“I was still holding the bow at full draw,” Rick said, “and when he stepped into that spot, I let the arrow go. I don’t know if he was the biggest one of the three or not. I do know that he was bigger than the first one, but he and the second one were really close in size.”

Because the buck was quartering away and walking fast, the arrow hit the hind quarter and angled forward into the body cavity, instead of right behind the shoulder as Rick had planned.

“He took off running like a jet,” Rick recalled, “and so did the other two bucks. One of them cut up the hill, and the other two ran across the field right toward Andy. I decided to sit in the tree until 6:30 and then get down. But, about 6:10, Andy came running across the field, so I figured I must have got him.”

Out of breath from the sprint, Andy yelled up to Rick, “What are you doing in that tree? Get down! Don’t you know what you killed?” Winning the prize for understatement of the day, Rick replied, “Well, he looked pretty big.”

As the two hunting buddies tromped across the hay field to retrieve the buck, Andy told Rick what had happened. As Rick suspected, two of the bucks ran straight toward Andy, who promptly drew on the first one as it stood about 20 yards out. He then saw the bigger one (Rick’s deer) and turned to shoot it just as it fell over dead in front of him. In the meantime, the other buck decided it was time to go and high-tailed it across the field before Andy could get a shot.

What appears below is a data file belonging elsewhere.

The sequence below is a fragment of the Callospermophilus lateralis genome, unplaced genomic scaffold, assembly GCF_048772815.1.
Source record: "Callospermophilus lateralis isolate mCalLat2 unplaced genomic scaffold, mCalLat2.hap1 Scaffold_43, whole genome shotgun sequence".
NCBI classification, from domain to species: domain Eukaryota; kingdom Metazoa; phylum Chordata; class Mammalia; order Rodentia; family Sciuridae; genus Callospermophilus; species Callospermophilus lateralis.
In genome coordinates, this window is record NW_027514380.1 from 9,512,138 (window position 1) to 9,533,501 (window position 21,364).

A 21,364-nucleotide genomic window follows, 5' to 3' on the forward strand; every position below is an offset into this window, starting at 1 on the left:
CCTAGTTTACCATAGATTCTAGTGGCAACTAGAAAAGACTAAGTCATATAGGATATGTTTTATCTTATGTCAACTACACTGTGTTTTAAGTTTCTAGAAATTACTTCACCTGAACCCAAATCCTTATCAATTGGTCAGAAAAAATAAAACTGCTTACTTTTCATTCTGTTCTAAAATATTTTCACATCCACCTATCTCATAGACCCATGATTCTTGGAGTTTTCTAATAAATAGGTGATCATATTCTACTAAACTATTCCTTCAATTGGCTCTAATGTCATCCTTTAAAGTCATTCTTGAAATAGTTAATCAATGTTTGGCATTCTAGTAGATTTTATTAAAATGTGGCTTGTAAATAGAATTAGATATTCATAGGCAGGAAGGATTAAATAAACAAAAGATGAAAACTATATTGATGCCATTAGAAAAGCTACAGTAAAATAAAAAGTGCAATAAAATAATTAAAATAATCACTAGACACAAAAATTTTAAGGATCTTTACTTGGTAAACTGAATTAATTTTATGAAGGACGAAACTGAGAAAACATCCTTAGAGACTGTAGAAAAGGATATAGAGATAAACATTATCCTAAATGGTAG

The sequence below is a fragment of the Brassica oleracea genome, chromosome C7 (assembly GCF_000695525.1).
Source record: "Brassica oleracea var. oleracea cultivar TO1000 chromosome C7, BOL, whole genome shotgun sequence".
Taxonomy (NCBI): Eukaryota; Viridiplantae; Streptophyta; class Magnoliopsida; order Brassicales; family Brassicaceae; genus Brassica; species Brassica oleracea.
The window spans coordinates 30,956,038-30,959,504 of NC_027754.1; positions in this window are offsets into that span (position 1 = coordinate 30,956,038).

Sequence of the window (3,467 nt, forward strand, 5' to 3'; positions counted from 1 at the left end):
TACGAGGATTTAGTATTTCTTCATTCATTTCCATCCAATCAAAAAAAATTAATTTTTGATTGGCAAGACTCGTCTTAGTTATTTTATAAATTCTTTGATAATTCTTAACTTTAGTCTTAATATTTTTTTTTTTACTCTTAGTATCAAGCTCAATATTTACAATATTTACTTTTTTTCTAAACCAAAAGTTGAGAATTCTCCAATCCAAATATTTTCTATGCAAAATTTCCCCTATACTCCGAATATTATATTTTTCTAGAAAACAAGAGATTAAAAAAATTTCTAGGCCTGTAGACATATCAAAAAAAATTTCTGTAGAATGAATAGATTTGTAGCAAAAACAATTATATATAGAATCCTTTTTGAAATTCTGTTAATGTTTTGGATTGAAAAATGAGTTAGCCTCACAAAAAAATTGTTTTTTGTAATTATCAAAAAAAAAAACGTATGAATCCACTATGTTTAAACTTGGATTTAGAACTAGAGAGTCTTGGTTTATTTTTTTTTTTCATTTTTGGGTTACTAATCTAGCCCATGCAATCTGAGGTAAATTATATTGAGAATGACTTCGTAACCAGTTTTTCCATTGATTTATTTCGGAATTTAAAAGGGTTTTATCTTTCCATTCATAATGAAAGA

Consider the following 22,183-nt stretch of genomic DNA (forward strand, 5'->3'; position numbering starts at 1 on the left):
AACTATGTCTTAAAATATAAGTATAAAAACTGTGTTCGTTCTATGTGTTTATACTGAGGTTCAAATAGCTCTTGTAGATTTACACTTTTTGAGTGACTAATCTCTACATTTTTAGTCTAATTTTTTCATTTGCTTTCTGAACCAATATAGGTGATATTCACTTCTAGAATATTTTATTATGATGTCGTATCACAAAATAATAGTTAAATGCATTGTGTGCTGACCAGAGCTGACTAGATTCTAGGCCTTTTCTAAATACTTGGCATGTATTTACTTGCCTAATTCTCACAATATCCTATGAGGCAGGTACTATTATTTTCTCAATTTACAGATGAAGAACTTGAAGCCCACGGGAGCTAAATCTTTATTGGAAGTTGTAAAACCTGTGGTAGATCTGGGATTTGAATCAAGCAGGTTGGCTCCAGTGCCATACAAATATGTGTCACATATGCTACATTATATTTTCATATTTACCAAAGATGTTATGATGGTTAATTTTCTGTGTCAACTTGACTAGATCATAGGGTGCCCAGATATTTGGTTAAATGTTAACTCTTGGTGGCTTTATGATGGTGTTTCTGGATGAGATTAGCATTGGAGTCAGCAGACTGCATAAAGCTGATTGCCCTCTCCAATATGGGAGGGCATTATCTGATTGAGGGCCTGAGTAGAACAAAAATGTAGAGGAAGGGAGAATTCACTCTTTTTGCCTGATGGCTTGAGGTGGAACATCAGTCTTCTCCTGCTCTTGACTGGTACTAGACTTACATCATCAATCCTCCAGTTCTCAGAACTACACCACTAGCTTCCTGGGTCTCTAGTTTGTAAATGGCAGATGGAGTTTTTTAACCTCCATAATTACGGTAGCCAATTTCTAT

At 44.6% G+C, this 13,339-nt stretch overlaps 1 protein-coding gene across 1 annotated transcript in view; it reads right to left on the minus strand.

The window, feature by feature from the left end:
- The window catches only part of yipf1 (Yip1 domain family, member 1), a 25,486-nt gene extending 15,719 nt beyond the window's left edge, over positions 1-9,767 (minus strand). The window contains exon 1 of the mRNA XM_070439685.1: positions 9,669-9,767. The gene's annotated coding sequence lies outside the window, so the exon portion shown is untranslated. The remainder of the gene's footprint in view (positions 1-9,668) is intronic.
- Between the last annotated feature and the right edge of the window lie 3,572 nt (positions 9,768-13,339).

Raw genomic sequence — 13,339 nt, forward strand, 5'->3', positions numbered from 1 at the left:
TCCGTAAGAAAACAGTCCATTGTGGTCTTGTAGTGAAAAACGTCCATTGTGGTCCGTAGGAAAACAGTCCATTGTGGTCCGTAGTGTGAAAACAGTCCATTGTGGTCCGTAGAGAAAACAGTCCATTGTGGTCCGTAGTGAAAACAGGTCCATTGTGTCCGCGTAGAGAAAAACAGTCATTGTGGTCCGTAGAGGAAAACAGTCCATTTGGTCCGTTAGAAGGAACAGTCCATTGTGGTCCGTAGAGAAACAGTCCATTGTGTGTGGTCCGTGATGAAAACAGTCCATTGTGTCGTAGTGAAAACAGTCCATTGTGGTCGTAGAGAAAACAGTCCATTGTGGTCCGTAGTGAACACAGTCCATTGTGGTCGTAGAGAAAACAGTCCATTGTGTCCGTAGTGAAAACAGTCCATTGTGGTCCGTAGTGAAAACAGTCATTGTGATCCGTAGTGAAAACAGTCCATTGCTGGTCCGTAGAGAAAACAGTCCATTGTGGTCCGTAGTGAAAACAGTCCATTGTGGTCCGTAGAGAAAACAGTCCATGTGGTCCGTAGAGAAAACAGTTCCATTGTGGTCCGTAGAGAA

Rick’s buck had 10 evenly matched points and one abnormal point. A 17 2/8-inch inside spread, beams more than 23 inches long and good mass all contributed to a gross score of 156 3/8 P&Y following the mandatory 60-day drying period. After deductions, the net score was 150 2/8, tying it with Shane Calhoun’s Worth County bow kill for second-best in the state for the 2001 hunting season and No. 10 on the all-time Georgia P&Y list. Rick’s buck is the fourth best buck ever taken in Fulton County by any weapon, and becomes the second-best bow-buck ever taken there.